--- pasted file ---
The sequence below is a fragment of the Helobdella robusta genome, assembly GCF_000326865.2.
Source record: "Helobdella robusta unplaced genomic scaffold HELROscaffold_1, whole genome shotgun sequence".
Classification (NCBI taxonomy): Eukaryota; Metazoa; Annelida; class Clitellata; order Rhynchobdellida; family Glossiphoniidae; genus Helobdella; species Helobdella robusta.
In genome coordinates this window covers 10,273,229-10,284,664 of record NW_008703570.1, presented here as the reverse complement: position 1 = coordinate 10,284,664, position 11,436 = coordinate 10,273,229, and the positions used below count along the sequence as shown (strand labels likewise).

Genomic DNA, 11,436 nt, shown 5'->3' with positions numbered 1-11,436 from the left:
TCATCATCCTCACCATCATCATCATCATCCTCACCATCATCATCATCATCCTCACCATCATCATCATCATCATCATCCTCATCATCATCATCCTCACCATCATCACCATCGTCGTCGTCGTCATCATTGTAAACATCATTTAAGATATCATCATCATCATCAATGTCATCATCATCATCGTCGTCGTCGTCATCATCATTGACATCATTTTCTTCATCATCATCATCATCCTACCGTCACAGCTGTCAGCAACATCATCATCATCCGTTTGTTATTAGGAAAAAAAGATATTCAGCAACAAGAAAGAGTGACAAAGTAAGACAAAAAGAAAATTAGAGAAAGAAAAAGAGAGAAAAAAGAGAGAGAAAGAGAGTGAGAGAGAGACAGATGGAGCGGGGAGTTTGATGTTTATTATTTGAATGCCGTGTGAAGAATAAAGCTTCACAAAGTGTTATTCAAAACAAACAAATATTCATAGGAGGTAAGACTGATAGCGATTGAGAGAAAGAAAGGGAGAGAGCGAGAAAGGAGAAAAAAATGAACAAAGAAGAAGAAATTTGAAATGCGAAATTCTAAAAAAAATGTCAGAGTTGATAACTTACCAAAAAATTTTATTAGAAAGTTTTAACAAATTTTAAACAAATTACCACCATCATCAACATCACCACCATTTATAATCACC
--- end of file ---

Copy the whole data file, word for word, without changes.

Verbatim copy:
The sequence below is a fragment of the Helobdella robusta genome, assembly GCF_000326865.2.
Source record: "Helobdella robusta unplaced genomic scaffold HELROscaffold_1, whole genome shotgun sequence".
Classification (NCBI taxonomy): Eukaryota; Metazoa; Annelida; class Clitellata; order Rhynchobdellida; family Glossiphoniidae; genus Helobdella; species Helobdella robusta.
In genome coordinates this window covers 10,273,229-10,284,664 of record NW_008703570.1, presented here as the reverse complement: position 1 = coordinate 10,284,664, position 11,436 = coordinate 10,273,229, and the positions used below count along the sequence as shown (strand labels likewise).

Genomic DNA, 11,436 nt, shown 5'->3' with positions numbered 1-11,436 from the left:
TCATCATCCTCACCATCATCATCATCATCCTCACCATCATCATCATCATCCTCACCATCATCATCATCATCATCATCCTCATCATCATCATCCTCACCATCATCACCATCGTCGTCGTCGTCATCATTGTAAACATCATTTAAGATATCATCATCATCATCAATGTCATCATCATCATCGTCGTCGTCGTCATCATCATTGACATCATTTTCTTCATCATCATCATCATCCTACCGTCACAGCTGTCAGCAACATCATCATCATCCGTTTGTTATTAGGAAAAAAAGATATTCAGCAACAAGAAAGAGTGACAAAGTAAGACAAAAAGAAAATTAGAGAAAGAAAAAGAGAGAAAAAAGAGAGAGAAAGAGAGTGAGAGAGAGACAGATGGAGCGGGGAGTTTGATGTTTATTATTTGAATGCCGTGTGAAGAATAAAGCTTCACAAAGTGTTATTCAAAACAAACAAATATTCATAGGAGGTAAGACTGATAGCGATTGAGAGAAAGAAAGGGAGAGAGCGAGAAAGGAGAAAAAAATGAACAAAGAAGAAGAAATTTGAAATGCGAAATTCTAAAAAAAATGTCAGAGTTGATAACTTACCAAAAAATTTTATTAGAAAGTTTTAACAAATTTTAAACAAATTACCACCATCATCAACATCACCACCATTTATAATCACC